emotionally abusive relationship

How To Be A Bystander

I went to a training course last week to learn about what I can do to improve my own wellbeing and the wellbeing of others. We talked about unconscious stereotyping, addressing people from minority backgrounds with respect and how their needs might differ from our own. Eventually, the speaker began talking about being a bystander to a negative situation. This really caught my attention. What could I possibly do to help? How do I know if I should intervene?

She told us the story of an 18 year old girl named Emily who ended her life after being physically and emotionally abused by her boyfriend. There were people in Emily’s life who knew that this abuse was going on, including friends. She even reached out to a student resident assistant before dropping it so as not to get her boyfriend in trouble. It is easy, with hindsight, to say ‘someone should have done something!’ but this has nothing to do with blame. I think we have all been guilty of standing by because we didn’t know what to do or how but it is this behaviour that allows things to escalate.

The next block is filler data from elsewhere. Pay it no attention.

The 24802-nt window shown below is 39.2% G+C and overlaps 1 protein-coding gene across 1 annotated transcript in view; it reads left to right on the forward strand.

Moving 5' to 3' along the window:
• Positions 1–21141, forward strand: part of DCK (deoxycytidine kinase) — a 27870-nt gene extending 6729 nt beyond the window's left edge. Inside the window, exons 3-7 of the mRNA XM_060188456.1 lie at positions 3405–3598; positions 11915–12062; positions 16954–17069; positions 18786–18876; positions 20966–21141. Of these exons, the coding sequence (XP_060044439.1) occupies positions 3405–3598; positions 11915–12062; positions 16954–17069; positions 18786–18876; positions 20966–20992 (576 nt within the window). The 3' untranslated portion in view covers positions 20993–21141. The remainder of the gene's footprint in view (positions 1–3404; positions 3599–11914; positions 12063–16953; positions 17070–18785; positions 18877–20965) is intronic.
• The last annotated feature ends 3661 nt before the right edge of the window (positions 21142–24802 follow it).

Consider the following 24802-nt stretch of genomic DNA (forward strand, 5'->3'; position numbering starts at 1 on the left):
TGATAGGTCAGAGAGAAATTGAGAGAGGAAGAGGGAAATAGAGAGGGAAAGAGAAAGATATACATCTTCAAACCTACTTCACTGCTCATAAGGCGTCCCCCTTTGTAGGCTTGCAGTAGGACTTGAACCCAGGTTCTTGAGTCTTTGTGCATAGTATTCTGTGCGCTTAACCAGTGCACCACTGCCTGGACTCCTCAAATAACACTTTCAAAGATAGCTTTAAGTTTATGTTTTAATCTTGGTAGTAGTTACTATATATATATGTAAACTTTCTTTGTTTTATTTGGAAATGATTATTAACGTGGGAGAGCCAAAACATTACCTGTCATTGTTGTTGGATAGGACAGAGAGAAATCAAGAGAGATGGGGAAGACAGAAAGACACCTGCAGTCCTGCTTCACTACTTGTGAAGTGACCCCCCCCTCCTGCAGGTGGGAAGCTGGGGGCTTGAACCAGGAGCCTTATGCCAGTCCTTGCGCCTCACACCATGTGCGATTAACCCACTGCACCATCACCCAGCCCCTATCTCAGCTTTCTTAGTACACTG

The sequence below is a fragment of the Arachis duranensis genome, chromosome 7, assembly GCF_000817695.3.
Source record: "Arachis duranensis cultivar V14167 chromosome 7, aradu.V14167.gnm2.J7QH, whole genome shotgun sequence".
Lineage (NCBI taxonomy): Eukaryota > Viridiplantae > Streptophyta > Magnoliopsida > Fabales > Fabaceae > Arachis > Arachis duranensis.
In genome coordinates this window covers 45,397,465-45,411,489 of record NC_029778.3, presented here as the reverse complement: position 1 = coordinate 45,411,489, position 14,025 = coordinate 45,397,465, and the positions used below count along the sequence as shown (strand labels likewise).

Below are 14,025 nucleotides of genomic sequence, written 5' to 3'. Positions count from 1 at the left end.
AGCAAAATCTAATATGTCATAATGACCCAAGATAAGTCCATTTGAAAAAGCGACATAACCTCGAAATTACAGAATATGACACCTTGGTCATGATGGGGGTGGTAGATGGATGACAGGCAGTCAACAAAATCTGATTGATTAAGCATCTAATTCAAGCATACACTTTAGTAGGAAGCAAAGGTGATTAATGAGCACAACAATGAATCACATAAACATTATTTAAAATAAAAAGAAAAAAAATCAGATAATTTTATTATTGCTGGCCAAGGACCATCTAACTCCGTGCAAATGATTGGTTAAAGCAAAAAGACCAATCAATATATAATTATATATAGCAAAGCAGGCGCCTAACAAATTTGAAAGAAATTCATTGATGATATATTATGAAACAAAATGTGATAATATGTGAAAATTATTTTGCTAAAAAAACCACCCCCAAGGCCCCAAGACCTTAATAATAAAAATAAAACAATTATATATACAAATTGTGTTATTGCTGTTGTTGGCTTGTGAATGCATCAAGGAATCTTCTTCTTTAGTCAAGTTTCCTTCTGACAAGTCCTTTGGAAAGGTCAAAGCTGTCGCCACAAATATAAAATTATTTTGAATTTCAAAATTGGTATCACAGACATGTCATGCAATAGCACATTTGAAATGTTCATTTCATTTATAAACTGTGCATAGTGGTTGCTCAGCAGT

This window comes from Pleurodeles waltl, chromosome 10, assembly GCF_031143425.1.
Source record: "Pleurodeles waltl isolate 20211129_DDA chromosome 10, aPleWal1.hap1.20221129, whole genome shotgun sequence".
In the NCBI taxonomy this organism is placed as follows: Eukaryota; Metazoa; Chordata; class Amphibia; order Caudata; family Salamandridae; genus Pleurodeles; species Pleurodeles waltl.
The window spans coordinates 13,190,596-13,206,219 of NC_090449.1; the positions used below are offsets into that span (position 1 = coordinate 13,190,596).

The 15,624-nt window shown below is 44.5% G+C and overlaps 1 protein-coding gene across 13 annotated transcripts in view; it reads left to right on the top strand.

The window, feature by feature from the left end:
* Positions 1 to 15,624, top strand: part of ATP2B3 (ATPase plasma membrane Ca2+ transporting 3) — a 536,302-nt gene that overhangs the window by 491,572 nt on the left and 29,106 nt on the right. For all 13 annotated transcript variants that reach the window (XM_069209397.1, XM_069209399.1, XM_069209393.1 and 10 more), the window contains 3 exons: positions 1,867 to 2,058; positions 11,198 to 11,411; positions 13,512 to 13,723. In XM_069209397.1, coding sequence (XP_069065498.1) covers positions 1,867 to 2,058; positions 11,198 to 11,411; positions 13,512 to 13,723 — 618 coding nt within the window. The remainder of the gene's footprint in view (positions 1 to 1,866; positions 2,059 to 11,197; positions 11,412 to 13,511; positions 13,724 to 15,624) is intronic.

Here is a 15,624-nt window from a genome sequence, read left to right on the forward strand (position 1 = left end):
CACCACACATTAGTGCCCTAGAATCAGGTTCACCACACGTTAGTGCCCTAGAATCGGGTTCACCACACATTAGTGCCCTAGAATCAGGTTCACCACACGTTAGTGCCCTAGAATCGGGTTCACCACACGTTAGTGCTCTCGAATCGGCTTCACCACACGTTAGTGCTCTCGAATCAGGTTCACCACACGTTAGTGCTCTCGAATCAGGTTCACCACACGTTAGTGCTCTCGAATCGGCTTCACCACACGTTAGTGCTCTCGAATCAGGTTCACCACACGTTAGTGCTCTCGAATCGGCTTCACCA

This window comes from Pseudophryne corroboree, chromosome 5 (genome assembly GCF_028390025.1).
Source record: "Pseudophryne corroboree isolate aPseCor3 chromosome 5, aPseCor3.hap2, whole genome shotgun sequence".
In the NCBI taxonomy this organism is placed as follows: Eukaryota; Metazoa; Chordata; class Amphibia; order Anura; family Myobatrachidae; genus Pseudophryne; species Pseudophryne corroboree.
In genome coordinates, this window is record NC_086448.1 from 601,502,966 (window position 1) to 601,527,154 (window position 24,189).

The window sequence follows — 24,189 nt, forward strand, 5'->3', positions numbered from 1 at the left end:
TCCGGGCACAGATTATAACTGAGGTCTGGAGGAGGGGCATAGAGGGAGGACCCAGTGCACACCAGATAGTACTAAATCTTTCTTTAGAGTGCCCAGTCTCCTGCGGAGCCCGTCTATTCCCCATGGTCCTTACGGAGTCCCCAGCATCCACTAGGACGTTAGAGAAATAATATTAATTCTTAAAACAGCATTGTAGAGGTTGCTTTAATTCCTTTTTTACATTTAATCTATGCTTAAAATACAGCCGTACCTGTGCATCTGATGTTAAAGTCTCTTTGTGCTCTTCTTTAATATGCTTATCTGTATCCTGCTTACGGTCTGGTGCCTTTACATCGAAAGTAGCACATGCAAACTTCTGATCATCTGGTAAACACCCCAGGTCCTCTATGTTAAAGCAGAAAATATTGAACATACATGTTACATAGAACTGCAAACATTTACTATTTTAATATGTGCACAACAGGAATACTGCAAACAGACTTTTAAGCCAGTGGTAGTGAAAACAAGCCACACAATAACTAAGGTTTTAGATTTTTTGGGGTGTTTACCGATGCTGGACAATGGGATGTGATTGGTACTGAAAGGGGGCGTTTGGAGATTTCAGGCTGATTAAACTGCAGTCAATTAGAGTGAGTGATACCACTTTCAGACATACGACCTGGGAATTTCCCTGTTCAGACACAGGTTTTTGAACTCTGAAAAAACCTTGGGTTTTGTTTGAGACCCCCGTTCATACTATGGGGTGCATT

Take cases of severe sexual assault. It is, of course, true that not all men are rapists; if we take the whole population of men, the number who have sexually assaulted women is fairly small. But these offenders are protected by the many who affirm this behaviour with their catcalling and their ass-smacking and their ‘it’s a compliment’, and the people who witness this and do nothing, say nothing, never speak up just re-affirm this unsettling thinking. Our silence says, ‘It’s okay, you won’t get in trouble for this’.

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I’m not saying that it’s always a good idea to confront someone who is harassing another person. It’s not. In a lot of situations, it could make things worse – the harasser could get angrier, become more violent towards the victim or even target you – which is why I’m going to tell you the steps I learned to figure out what to do.

First, recognise the situation. Is there someone at risk or someone who is being threatening? Am I reading the situation correctly? Is it safe for me to intervene? Second, ask for help! Check if there is anyone around you who might be able to help diffuse the situation. This could make it safer for you to do so. Third, consider your group size. Is there enough people to safely intervene? As the saying goes, there is strength in numbers, so please do not try and approach on your own! Finally, be a role model. Often, people won’t do anything to help because they see others not doing anything, but you can be the person to pave the way (just not alone!). 

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I think it is important to point out here that being a helpful bystander does not always mean jumping to the rescue during a bad situation. Sometimes you can be more helpful afterwards by providing support, showing empathy and helping someone deal with a situation.